Irregular galaxy NGC 1427A (captured by the Hubble Space Telescope)

NGC 1427A, an example of an irregular galaxy about 52 Mly distant.

An irregular galaxy is a galaxy that does not have a distinct regular shape, like a spiral or an elliptical galaxy.[1] The shape of an irregular galaxy is uncommon – they do not fall into any of the regular classes of the Hubble sequence, and they are often chaotic in appearance, with neither a nuclear bulge nor any trace of spiral arm structure.[2] Collectively they are thought to make up about a quarter of all galaxies. Most irregular galaxies were once spiral or elliptical galaxies but were deformed by disorders in gravitational pull. Irregular galaxies also contain abundant amounts of gas and dust.

There are two major Hubble types of irregular galaxies:[3]

  • An Irr-I galaxy (Irr I) is an irregular galaxy that features some structure but not enough to place it cleanly into the Hubble sequence. De Vaucouleurs subtypes this into galaxies that have some spiral structure Sm, and those that do not Im.
  • An Irr-II galaxy (Irr II) is an irregular galaxy that does not appear to feature any structure that can place it into the Hubble sequence.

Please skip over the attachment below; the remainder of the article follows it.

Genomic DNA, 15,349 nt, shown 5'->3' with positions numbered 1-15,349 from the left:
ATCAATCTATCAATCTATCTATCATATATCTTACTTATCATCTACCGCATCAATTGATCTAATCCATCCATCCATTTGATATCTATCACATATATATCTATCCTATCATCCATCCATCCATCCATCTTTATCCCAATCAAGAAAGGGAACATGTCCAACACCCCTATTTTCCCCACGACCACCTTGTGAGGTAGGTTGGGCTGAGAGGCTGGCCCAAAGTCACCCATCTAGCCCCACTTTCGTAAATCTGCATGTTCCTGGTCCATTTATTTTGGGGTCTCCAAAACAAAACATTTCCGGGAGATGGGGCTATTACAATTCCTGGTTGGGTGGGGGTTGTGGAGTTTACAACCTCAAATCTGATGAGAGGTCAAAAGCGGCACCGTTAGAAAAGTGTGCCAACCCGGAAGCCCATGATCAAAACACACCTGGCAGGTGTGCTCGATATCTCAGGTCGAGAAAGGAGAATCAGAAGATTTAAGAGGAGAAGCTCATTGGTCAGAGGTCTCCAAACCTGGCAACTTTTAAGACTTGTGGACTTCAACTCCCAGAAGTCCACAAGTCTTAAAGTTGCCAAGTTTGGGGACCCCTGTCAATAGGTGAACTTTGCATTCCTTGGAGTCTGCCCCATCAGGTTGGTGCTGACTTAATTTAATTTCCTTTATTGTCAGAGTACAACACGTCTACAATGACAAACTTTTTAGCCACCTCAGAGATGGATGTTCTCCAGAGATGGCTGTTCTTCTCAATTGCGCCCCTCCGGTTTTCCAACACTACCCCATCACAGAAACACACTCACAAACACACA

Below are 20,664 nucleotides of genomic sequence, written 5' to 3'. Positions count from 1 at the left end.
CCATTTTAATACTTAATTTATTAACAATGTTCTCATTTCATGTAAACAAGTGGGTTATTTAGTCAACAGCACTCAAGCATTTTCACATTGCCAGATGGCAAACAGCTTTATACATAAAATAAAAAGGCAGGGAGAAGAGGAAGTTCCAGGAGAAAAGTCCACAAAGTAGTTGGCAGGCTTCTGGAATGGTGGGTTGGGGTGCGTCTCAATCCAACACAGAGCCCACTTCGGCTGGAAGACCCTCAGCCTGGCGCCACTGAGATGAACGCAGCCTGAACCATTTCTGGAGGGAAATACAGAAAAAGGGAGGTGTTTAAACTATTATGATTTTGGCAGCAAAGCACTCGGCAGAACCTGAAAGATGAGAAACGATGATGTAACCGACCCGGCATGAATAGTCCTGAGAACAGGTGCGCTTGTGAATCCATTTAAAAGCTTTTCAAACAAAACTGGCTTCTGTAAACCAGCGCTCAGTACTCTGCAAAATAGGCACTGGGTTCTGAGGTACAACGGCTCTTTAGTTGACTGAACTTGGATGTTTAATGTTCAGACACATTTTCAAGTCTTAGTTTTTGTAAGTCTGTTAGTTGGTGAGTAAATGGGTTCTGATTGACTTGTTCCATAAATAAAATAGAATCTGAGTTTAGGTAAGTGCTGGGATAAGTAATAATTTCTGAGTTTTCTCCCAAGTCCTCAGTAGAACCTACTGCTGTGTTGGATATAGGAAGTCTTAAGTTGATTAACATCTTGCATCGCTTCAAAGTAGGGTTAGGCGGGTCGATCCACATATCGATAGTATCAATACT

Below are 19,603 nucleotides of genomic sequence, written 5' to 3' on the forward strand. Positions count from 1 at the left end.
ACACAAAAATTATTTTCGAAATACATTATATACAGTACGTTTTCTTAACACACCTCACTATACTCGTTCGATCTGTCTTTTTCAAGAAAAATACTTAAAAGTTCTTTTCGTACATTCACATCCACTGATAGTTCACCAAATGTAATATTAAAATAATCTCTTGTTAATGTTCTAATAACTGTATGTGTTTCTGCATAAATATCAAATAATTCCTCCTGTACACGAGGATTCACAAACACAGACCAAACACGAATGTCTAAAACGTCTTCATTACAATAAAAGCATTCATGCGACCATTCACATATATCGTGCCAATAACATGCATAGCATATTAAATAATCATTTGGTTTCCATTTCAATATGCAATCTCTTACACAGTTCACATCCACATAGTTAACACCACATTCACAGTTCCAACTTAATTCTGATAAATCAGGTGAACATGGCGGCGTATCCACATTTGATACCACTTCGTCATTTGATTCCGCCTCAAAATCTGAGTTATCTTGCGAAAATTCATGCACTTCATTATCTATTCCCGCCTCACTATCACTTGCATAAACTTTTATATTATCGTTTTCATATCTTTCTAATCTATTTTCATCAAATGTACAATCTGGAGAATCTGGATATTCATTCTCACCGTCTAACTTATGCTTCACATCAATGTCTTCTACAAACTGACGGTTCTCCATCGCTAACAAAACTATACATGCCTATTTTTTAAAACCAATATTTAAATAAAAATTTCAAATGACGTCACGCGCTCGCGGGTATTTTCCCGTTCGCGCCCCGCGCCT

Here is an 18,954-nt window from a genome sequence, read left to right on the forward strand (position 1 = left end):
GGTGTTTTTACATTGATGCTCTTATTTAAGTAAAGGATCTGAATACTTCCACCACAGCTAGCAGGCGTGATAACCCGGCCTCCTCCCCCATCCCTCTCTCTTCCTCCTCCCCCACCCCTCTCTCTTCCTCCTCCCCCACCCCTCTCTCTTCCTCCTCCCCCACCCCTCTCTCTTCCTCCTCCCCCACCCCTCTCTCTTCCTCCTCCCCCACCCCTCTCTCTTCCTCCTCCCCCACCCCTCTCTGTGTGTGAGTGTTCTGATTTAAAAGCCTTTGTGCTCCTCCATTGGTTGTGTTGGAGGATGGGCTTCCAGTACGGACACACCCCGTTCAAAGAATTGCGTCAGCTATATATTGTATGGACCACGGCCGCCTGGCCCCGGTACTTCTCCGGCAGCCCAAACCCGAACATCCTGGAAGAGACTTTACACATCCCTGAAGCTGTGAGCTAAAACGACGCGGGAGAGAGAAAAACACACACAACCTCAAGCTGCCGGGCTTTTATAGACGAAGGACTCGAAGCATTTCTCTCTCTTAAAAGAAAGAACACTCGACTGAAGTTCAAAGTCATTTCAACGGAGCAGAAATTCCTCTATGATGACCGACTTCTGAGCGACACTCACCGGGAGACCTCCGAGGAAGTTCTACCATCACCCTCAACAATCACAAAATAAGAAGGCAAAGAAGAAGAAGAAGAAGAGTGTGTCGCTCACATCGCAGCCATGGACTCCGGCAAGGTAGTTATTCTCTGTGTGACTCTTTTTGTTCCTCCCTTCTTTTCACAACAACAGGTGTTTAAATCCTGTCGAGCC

A third classification of irregular galaxies are the dwarf irregulars, labelled as dI or dIrrs.[4] This type of galaxy is now thought to be important to understand the overall evolution of galaxies, as they tend to have a low level of metallicity and relatively high levels of gas, and are thought to be similar to the earliest galaxies that populated the Universe. They may represent a local (and therefore more recent) version of the faint blue galaxies known to exist in deep field galaxy surveys.

Some of the irregular galaxies are small spiral galaxies that are being distorted by the gravity of a larger neighbor.

The Magellanic Cloud galaxies were once classified as irregular galaxies, but have since been found to contain barred spiral structures, and have been since re-classified as "SBm", a fourth type of barred spiral galaxy, the barred Magellanic spiral type.


  1. Butz, Stephen D. (2002). Science of Earth Systems. Cengage Learning. p. 107. ISBN 978-0-7668-3391-3.
  2. Morgan, W. W. & Mayall, N. U. (1957). "A Spectral Classification of Galaxies." Publications of the Astronomical Society of the Pacific. 69 (409): 291–303.
  3. Gallagher, J. S. & Hunter, D. A. (1984). "Structure and Evolution of Irregular Galaxies." Annual Review of Astronomy and Astrophysics. 22: 37-74. Template:Doi
  4. Grebel, Eva K. (2004). The evolutionary history of Local Group irregular galaxies. in McWilliam, Andrew; Rauch, Michael (eds) Origin and evolution of the elements. Cambridge University Press. p. 234-254. ISBN 978-0-521-75578-8.


See also

Community content is available under CC-BY-SA unless otherwise noted.